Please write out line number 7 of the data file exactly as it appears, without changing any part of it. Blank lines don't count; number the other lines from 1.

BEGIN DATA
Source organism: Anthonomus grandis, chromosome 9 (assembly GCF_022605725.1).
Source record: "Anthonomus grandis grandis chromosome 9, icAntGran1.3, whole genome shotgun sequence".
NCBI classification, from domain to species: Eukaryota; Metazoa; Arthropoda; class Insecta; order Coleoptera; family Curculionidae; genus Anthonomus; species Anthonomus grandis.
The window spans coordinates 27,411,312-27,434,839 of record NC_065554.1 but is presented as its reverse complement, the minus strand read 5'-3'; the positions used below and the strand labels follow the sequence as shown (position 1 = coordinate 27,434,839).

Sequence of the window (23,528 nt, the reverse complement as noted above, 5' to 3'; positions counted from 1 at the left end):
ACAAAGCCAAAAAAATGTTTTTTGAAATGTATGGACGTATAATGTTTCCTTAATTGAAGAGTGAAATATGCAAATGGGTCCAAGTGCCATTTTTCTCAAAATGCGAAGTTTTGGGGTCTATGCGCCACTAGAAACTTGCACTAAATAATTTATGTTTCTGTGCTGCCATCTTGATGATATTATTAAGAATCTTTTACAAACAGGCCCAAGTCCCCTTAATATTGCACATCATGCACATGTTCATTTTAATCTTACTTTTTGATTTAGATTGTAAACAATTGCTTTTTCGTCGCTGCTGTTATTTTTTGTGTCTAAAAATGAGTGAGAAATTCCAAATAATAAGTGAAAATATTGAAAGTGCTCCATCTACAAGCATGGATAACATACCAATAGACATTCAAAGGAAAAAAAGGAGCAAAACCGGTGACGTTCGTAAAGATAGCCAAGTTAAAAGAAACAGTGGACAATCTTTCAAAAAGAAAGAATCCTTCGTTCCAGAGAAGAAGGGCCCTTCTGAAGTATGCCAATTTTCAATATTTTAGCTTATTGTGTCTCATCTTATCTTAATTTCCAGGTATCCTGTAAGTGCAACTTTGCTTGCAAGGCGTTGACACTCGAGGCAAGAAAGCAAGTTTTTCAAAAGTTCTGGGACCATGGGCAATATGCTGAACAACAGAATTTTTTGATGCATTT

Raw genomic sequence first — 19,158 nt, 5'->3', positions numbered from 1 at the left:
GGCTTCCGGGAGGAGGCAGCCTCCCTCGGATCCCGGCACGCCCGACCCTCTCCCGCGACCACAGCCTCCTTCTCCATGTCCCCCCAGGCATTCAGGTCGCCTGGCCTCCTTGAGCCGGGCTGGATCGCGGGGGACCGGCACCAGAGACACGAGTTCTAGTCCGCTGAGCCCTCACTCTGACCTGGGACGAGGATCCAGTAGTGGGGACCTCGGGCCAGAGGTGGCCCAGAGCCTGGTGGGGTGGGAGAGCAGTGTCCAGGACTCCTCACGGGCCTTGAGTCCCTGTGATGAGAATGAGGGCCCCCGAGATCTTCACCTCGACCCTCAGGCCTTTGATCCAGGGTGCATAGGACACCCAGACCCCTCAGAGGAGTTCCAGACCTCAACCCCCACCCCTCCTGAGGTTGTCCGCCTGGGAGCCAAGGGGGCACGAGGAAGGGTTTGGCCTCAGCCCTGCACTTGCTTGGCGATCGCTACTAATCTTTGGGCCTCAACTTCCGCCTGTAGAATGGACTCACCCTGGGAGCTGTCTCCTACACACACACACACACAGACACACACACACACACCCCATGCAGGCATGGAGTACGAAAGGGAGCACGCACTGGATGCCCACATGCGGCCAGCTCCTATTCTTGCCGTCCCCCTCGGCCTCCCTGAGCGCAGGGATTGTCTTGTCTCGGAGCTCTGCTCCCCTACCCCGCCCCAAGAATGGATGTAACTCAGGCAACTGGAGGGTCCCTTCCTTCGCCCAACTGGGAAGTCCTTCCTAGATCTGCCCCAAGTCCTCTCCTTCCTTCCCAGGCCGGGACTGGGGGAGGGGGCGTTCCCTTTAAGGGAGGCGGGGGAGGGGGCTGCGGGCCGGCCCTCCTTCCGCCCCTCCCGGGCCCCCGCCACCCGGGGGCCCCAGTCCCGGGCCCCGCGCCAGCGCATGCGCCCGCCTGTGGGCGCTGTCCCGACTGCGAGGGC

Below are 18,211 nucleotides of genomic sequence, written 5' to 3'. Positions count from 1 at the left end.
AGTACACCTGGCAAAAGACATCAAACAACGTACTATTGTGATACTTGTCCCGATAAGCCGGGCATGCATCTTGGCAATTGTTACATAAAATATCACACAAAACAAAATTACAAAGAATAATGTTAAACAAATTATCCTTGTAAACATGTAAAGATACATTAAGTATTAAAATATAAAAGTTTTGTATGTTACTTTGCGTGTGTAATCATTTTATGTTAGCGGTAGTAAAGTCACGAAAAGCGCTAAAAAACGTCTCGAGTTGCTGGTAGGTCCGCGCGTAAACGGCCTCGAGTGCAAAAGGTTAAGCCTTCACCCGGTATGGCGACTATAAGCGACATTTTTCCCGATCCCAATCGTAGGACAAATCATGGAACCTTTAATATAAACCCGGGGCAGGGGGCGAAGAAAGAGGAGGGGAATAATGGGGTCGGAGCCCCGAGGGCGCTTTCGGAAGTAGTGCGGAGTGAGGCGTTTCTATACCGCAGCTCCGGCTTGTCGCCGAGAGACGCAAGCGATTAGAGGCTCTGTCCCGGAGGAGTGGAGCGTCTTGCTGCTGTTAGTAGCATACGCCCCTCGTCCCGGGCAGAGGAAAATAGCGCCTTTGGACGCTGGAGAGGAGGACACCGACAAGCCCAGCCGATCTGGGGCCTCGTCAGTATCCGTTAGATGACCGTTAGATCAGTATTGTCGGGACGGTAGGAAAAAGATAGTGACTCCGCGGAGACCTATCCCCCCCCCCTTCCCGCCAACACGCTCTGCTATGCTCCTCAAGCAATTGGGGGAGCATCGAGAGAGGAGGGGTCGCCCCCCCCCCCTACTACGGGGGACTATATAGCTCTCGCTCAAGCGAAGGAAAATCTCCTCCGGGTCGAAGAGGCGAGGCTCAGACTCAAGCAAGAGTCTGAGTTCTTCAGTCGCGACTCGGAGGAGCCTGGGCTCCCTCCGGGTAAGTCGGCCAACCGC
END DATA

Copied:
Raw genomic sequence first — 19,158 nt, 5'->3', positions numbered from 1 at the left: